Show that $PQ - I_n$ is singular when $Q - I_n$ is not

Let $$Q$$ be an $$n \times n$$ real orthogonal matrix and $$u \in \mathbf{R}^n$$ be a unit vector. Let $$P = I_n - 2uu^\top$$ be the Householder reflection. Show that if $$Q - I_n$$ is not singular then $$PQ - I_n$$ is singular.

• An idea... Not sure it is a good one, but may worth a try. Use the canonical form for $Q$ and then work separately in the two dimensional spaces of the $R_i$ by dealing first with the case $n=2$. – mathcounterexamples.net Dec 9 '19 at 9:59

2 Answers

When $$n$$ is odd, $$Q$$ has a fixed point whenever it has determinant $$1$$. When $$n$$ is even, $$Q$$ has a fixed point whenever it has determinant $$-1$$. These facts can be seen by considering the eigenvalues of $$Q$$: there are always $$n$$ of them, they are closed (as a multiset) under conjugation, and they must multiply to the determinant. It follows that, when $$Q$$ does not have a fixed point, multiplying it by any negative-determinant orthogonal matrix produces a matrix with a fixed point.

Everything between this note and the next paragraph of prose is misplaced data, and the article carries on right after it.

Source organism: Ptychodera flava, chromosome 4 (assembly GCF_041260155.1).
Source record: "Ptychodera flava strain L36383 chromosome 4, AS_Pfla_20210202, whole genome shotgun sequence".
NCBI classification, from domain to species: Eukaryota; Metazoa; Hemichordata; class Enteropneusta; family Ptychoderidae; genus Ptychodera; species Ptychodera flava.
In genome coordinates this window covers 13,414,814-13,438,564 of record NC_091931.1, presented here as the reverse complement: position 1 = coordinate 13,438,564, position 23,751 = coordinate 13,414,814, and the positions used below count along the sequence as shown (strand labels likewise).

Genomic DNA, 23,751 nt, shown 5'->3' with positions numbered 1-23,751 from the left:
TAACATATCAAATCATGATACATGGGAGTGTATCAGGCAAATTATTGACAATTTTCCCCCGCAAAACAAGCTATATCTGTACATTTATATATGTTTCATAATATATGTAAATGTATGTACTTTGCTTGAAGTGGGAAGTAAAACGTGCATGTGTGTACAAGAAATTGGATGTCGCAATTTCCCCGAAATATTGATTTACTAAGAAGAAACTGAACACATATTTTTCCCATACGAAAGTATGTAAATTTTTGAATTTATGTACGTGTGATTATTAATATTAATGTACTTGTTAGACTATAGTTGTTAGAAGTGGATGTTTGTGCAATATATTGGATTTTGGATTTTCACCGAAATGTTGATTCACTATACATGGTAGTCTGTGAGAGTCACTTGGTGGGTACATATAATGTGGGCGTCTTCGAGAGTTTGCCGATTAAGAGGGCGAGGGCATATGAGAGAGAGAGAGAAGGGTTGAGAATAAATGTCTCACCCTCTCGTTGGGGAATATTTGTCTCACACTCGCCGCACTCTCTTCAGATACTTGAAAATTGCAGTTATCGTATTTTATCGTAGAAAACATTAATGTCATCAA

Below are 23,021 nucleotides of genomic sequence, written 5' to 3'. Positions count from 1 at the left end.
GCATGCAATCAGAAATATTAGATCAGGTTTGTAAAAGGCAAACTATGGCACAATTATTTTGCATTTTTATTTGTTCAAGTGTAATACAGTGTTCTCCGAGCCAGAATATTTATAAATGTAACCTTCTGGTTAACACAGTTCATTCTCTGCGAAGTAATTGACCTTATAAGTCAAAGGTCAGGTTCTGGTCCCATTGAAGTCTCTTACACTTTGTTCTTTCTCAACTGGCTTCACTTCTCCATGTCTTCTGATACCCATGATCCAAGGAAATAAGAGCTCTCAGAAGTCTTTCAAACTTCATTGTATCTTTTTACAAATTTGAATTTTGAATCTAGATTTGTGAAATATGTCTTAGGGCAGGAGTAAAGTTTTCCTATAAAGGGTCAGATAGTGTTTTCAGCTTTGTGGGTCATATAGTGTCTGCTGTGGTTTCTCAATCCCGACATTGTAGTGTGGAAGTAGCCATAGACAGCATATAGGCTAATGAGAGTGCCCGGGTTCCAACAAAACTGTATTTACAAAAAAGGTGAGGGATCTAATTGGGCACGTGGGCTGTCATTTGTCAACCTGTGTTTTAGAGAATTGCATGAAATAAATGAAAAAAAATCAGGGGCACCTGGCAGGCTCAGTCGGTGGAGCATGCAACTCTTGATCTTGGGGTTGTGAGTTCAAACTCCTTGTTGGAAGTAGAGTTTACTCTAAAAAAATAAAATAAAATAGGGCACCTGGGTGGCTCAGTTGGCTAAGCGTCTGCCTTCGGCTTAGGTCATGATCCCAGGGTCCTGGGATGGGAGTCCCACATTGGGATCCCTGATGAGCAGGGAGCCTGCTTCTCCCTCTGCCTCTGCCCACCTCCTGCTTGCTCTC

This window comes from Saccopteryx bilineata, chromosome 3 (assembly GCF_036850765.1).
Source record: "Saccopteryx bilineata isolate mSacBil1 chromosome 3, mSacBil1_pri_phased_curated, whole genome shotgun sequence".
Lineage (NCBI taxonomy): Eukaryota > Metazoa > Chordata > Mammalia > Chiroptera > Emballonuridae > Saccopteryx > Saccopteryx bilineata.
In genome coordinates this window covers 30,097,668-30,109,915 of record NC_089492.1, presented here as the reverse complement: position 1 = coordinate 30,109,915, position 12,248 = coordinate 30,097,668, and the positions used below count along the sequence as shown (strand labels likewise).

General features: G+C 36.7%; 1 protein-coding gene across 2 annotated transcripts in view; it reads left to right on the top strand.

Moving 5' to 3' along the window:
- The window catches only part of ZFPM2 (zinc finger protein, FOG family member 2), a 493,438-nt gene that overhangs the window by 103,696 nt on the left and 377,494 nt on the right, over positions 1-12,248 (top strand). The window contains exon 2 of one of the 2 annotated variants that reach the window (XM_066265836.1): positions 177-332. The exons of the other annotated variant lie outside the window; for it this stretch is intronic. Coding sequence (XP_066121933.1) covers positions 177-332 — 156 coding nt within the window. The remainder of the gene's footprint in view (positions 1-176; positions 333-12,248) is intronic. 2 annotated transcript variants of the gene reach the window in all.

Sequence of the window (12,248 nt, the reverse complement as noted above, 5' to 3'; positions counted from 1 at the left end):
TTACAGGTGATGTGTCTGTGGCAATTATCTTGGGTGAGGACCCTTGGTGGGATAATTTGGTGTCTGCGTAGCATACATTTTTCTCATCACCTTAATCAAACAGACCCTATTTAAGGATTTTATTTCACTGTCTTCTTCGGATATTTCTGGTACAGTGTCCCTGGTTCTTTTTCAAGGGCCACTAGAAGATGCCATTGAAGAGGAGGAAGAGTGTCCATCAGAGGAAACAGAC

• You should clarify that a matrix $M$ has a fixed point if and only if $M-I$ is singular – Ben Grossmann Dec 9 '19 at 10:51
• Your answer is correct, but not easily readable to an audience that is just learning linear algebra – Ben Grossmann Dec 9 '19 at 10:55

This answer isn't as neat as Christopher Gadzinski's, but it gives an explicit non-trivial solution to $$(PQ-I)v=0$$. Note that \begin{aligned} (I-Q)^{-1}+(I-Q^T)^{-1} &=(I-Q)^{-1}\left[(I-Q^T)+(I-Q)\right](I-Q^T)^{-1}\\ &=(I-Q)^{-1}\left[(I-Q)(I-Q^T)\right](I-Q^T)^{-1}=I. \end{aligned} Since the LHS is the double of the symmetric part of $$(I-Q)^{-1}$$, the above implies that $$2(I-Q)^{-1}=I+K$$ for some skew-symmetric matrix $$K$$. Hence $$1-2u^T(I-Q)^{-1}u=0$$, \begin{aligned} -P(PQ-I)(I-Q)^{-1}u &=(P-Q)(I-Q)^{-1}u\\ &=(I-Q-2uu^T)(I-Q)^{-1}u\\ &=\left[1-2u^T(I-Q)^{-1}u\right]u=0 \end{aligned} and $$PQ-I$$ is singular.